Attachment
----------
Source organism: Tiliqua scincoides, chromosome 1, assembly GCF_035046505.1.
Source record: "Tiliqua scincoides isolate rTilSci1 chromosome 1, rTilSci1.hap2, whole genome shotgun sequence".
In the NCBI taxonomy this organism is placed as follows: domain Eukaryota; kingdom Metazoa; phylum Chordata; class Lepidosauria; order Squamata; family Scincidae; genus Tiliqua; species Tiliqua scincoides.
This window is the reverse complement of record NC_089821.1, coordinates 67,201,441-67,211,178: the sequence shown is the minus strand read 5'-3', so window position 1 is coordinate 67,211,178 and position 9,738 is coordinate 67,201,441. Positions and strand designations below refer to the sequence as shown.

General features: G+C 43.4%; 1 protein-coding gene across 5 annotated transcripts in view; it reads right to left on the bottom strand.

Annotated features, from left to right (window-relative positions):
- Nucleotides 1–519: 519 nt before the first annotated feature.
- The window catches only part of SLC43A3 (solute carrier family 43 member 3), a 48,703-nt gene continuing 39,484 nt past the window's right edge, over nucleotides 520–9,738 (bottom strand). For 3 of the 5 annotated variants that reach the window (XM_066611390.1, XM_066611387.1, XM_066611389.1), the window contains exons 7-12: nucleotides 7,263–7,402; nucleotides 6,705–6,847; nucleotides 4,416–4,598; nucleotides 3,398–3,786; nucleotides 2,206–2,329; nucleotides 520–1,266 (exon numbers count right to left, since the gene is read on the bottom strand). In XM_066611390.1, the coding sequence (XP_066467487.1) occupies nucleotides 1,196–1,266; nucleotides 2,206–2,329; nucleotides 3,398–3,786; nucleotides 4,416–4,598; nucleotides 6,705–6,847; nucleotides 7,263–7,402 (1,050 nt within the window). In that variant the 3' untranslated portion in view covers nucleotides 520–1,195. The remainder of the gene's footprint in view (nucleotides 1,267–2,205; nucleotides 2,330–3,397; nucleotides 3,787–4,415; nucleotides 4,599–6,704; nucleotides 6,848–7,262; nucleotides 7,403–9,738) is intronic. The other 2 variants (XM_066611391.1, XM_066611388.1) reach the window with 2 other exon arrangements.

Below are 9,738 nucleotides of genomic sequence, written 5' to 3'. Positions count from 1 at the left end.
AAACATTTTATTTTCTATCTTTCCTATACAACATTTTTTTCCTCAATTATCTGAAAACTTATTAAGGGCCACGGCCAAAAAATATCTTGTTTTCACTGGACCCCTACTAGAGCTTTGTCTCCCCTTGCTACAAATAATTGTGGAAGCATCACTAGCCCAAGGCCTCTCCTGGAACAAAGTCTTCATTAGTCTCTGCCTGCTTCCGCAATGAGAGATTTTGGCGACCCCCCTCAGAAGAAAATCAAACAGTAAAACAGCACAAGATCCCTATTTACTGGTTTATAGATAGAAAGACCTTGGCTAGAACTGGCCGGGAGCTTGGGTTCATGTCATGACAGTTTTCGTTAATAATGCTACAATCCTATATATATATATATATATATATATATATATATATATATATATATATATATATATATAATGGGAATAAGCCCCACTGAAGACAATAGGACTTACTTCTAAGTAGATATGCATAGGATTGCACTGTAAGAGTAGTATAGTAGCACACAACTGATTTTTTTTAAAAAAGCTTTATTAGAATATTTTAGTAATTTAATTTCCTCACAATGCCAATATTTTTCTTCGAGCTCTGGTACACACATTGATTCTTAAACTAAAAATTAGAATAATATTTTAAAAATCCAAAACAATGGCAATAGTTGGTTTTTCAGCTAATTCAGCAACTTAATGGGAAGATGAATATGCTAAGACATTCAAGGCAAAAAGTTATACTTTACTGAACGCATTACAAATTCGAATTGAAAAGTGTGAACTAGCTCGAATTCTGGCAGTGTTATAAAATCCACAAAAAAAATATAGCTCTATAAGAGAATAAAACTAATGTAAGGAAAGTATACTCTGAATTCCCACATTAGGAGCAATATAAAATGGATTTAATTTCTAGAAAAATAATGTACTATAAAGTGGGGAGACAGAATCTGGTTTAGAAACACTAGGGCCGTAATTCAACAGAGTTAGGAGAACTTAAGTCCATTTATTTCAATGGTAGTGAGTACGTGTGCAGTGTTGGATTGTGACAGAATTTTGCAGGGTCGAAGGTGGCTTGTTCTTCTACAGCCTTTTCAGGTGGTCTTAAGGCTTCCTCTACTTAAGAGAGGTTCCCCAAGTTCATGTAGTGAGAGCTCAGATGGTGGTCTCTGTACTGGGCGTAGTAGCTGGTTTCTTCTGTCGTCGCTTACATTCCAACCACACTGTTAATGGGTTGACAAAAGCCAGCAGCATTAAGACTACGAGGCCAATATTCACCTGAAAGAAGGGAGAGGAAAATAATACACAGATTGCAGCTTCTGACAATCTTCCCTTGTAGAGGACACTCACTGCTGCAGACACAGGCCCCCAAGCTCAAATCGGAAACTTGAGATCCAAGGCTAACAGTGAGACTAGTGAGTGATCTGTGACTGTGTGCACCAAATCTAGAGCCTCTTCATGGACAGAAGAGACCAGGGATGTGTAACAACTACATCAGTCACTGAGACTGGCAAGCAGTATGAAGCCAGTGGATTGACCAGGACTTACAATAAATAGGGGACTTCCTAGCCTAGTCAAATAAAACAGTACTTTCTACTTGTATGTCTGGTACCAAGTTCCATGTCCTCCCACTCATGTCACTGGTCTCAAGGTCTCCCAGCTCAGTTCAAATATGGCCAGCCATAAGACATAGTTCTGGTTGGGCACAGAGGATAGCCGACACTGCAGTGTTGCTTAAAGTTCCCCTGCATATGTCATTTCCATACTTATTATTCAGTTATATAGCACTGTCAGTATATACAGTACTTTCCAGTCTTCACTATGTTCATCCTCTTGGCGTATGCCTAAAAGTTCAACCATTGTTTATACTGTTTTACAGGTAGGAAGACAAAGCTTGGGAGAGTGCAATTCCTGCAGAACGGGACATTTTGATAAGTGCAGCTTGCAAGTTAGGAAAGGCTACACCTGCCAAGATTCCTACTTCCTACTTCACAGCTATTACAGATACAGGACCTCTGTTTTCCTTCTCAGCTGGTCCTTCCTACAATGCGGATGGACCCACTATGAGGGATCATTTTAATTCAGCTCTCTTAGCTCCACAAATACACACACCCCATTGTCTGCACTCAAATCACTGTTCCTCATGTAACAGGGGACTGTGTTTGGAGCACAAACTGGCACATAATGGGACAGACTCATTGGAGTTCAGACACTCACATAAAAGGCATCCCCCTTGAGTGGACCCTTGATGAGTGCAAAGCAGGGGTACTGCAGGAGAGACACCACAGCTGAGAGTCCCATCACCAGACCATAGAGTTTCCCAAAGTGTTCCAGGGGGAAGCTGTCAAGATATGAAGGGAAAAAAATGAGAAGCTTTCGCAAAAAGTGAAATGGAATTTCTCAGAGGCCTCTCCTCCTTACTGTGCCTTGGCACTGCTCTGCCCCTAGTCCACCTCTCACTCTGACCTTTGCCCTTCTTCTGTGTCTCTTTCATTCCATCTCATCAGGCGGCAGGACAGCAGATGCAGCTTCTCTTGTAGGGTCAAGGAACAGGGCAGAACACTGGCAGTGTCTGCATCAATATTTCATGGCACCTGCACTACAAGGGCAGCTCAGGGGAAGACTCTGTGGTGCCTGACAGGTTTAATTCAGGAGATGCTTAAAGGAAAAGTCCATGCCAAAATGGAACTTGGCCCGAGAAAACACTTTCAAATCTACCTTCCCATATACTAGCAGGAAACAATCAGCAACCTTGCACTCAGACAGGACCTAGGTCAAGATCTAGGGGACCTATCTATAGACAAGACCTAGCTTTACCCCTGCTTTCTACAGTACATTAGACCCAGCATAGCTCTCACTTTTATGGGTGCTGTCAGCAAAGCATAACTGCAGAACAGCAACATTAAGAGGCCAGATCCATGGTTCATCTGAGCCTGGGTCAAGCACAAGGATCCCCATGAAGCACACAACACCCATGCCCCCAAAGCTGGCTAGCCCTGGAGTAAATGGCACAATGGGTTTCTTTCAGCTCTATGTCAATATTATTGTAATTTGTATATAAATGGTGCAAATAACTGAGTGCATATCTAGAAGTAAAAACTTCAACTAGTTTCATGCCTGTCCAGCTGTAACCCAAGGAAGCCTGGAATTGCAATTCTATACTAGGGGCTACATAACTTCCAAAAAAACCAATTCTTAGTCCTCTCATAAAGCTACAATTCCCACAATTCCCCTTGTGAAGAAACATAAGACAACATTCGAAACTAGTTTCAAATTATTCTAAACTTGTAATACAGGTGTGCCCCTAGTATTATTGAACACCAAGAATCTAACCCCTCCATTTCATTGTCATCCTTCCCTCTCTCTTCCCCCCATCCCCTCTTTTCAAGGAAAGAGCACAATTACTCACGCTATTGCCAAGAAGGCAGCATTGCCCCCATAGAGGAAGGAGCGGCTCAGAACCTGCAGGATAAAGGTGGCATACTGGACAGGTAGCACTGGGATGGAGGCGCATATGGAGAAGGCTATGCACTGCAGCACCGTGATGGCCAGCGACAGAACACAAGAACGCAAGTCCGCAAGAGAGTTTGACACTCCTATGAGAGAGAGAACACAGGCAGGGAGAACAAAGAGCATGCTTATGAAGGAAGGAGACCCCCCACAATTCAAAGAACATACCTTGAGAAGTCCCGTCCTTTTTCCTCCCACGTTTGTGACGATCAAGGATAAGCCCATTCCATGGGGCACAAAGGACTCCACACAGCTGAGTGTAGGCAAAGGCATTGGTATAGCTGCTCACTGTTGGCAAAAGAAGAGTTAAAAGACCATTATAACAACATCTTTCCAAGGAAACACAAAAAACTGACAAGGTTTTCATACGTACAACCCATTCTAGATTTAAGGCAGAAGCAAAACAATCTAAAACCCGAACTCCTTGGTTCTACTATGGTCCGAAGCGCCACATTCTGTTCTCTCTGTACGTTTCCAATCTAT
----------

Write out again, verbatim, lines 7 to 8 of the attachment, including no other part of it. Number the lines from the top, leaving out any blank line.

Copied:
- Nucleotides 1–519: 519 nt before the first annotated feature.
- The window catches only part of SLC43A3 (solute carrier family 43 member 3), a 48,703-nt gene continuing 39,484 nt past the window's right edge, over nucleotides 520–9,738 (bottom strand). For 3 of the 5 annotated variants that reach the window (XM_066611390.1, XM_066611387.1, XM_066611389.1), the window contains exons 7-12: nucleotides 7,263–7,402; nucleotides 6,705–6,847; nucleotides 4,416–4,598; nucleotides 3,398–3,786; nucleotides 2,206–2,329; nucleotides 520–1,266 (exon numbers count right to left, since the gene is read on the bottom strand). In XM_066611390.1, the coding sequence (XP_066467487.1) occupies nucleotides 1,196–1,266; nucleotides 2,206–2,329; nucleotides 3,398–3,786; nucleotides 4,416–4,598; nucleotides 6,705–6,847; nucleotides 7,263–7,402 (1,050 nt within the window). In that variant the 3' untranslated portion in view covers nucleotides 520–1,195. The remainder of the gene's footprint in view (nucleotides 1,267–2,205; nucleotides 2,330–3,397; nucleotides 3,787–4,415; nucleotides 4,599–6,704; nucleotides 6,848–7,262; nucleotides 7,403–9,738) is intronic. The other 2 variants (XM_066611391.1, XM_066611388.1) reach the window with 2 other exon arrangements.